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Version 1.0

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Emerald Tanager Tangara florida

Bertrand Clark Austin and Kevin J. Burns
Version: 1.0 — Published December 2, 2011


Distinguishing Characteristics

The Emerald Tanager is a medium-sized tanager within the genus Tangara. Easily identified by its distinctive green-and-black striped plumage, this tanager is found in southern Central America and northern South America.

Similar Species

The Emerald Tanager has a distinctive plumage that is unlikely to be confused with any other bird in its range. The predominantly bright green coloration easily sets it apart from the similarly patterned Golden Tanager Tangara arthus (Ridgely and Tudor 1989), and Emerald Tanager and is not as intensely colored as the Glistening-green Tanager Chlorochrysa phoenicotis (Ridgely and Greenfield 2001).

In western Colombia and northwestern Ecuador, Emerald Tanager overlaps with the superficially similar Blue-whiskered Tanager (Tangara johannae). Blue-whiskered Tanager has a black face and throat, however, and a contrasting turquoise blue malar; this is very different from the mostly green face and throat of Emerald Tanager.

Detailed Description

Sexes similar, but female duller than male.

The following description (nominate florida) is based primarily on Wetmore et al. (1984); see also Ridgway (1902) and Stiles and Skutch (1989). Also see Geographic Variation.

Adult, male: Primarily bright light green, streaked with black on the upperparts. Lores, base of bill, and chin black. Center and rear of crown glossy dark yellow; remainder of crown, band across nape, and orbital region glossy yellow-green. Patch on auriculars black. Upper back black; feathers edged with glossy light green, creating a streaked effect. The lower back, rump, and uppertail coverts are dark yellow. Wings black; coverts tipped with and outer webs of secondaries edged light green. The rcetrices are black, with outer webs very finely edged light green. Underparts light green; center of belly and undertail coverts light yellow.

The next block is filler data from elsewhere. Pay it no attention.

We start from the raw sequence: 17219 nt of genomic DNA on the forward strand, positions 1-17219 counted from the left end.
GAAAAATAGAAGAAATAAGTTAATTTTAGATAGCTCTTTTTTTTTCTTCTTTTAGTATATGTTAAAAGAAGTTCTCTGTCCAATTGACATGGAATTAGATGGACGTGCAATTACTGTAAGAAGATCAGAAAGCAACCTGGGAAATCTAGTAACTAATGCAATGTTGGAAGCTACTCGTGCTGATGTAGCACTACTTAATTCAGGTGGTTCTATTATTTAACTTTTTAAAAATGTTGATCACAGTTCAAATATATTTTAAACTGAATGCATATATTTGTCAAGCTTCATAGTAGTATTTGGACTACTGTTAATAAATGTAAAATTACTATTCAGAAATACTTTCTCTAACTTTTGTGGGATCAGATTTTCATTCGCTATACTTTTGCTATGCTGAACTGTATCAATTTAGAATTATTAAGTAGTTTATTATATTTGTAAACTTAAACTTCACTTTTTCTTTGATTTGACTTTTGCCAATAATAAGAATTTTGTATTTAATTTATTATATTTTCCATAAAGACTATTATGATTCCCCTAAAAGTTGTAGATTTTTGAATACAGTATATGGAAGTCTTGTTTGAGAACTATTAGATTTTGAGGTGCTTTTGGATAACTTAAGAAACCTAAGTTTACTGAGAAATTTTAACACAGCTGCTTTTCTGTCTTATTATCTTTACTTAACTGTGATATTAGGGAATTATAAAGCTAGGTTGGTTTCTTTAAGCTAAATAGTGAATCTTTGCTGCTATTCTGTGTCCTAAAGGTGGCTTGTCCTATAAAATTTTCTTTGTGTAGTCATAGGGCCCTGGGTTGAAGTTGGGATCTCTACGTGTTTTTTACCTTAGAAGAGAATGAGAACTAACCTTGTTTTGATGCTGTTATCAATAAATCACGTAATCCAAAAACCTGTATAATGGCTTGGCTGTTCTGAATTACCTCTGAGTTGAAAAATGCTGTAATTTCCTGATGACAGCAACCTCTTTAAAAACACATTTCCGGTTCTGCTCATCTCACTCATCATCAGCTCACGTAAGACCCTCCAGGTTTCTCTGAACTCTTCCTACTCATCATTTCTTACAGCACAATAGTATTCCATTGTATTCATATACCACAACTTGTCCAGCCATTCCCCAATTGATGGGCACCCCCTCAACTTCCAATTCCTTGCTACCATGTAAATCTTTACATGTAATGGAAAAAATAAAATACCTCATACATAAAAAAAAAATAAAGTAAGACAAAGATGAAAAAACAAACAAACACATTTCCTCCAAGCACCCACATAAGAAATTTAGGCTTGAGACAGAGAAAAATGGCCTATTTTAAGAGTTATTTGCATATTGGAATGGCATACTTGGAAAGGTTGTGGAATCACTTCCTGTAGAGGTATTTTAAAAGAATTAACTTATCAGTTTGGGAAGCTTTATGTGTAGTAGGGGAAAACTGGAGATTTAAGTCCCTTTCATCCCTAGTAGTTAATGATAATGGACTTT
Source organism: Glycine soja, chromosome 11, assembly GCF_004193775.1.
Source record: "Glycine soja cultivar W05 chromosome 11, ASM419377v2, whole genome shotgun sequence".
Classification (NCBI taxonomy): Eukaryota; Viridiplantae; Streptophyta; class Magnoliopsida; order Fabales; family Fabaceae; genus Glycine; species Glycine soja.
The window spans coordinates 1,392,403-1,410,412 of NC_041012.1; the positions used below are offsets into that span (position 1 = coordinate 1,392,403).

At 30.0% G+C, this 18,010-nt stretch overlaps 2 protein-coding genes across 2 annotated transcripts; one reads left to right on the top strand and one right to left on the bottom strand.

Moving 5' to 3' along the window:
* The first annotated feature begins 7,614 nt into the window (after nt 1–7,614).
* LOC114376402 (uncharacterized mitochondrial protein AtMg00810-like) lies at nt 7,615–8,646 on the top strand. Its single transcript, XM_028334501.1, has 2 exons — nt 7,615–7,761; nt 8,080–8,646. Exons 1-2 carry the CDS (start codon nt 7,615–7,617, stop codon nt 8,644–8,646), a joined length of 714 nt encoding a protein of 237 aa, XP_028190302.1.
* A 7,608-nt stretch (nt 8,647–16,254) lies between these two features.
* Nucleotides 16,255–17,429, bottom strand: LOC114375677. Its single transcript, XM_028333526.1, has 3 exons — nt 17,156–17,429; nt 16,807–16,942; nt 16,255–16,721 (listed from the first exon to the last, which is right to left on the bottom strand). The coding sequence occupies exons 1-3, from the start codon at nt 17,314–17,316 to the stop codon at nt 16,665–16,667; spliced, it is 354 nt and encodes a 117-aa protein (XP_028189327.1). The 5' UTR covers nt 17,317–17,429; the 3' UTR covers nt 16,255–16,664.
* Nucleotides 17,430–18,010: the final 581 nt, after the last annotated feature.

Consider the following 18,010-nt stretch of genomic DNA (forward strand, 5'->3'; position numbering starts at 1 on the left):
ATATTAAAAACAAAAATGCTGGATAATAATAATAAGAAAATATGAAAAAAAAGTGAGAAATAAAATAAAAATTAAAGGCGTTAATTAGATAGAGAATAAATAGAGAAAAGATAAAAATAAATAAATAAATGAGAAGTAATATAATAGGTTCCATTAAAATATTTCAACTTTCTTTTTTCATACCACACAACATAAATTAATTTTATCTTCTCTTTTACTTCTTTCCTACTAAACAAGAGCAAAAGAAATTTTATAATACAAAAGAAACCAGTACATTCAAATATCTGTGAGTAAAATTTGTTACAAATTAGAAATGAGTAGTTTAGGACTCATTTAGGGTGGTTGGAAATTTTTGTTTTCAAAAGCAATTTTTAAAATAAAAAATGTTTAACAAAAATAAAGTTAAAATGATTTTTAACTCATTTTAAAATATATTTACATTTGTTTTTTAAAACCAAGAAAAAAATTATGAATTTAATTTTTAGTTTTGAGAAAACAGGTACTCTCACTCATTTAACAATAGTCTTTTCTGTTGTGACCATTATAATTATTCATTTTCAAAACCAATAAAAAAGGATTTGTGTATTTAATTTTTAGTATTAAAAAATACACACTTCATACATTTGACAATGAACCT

Adult, female: Similar to male, but yellow of head replaced with yellow-green.

Immature: Closely resembles adult female (Stiles and Skutch 1989).

Juvenile: Much duller. Green areas of upperparts with olive tinge. Crown with indistinct blackish spotting. Back with narrow, indistinct, dusky streaks. Rump and underparts olive-green, tinged with gray on the throat and with yellow on the belly (Stiles and Skutch 1989).


After the first molt, the plumage of the juvenile male resembles that of an adult female. The Subadult male retains this plumage through the first breeding season, and only after the second molt do males gain adult plumage (Carriker 1910, cited in Isler and Isler 1987).

Bare Parts

Iris: brown (Restall et al. 2007); dark (Robbins et al. 1985)

Bill: black (Stiles and Skutch 1989, Restall et al. 2007); dark (Robbins et al. 1985)

Tarsi: bluish gray (Robbins et al. 1985, Stiles and Skutch 1989); gray (Restall et al. 2007)


Total length: 10.6-11.7 cm (Wetmore et al. 1984); 12 cm (Stiles and Skutch 1989); 13 cm (Ridgely and Greenfield 2001)

Measurement data (mean, range) for Emerald Tanager (Tangara florida); measurements in mm, from Wetmore et al. 1984.
 Wing LengthTail LengthTarsus LengthCulmen (from base)n
Male65.9 (64.2-67.337.2 (31.1-40.515.9 (15.2-16.4)11.6 (10.4-13.7)10
Female63.5 (62.0-66.2)37.9 (35.8-39.7)15.9 (14.7-16.8)11.7 (10.2-13.3)7

Mass, both sexes:
19 g (Stiles and Skutch 1989)

18 g (n = 2) (Isler and Isler 1987)

18.6 g (n =13), Costa Rica (Naoki 2003)

18.5 g, male, Panama (Robbins et al. 1985)

19.0-20.5 (n = 2), females, Panama (Robbins et al. 1985)

Recommended Citation

Austin, B. C. and K. J. Burns (2011). Emerald Tanager (Tangara florida), version 1.0. In Neotropical Birds Online (T. S. Schulenberg, Editor). Cornell Lab of Ornithology, Ithaca, NY, USA. https://doi.org/10.2173/nb.emetan1.01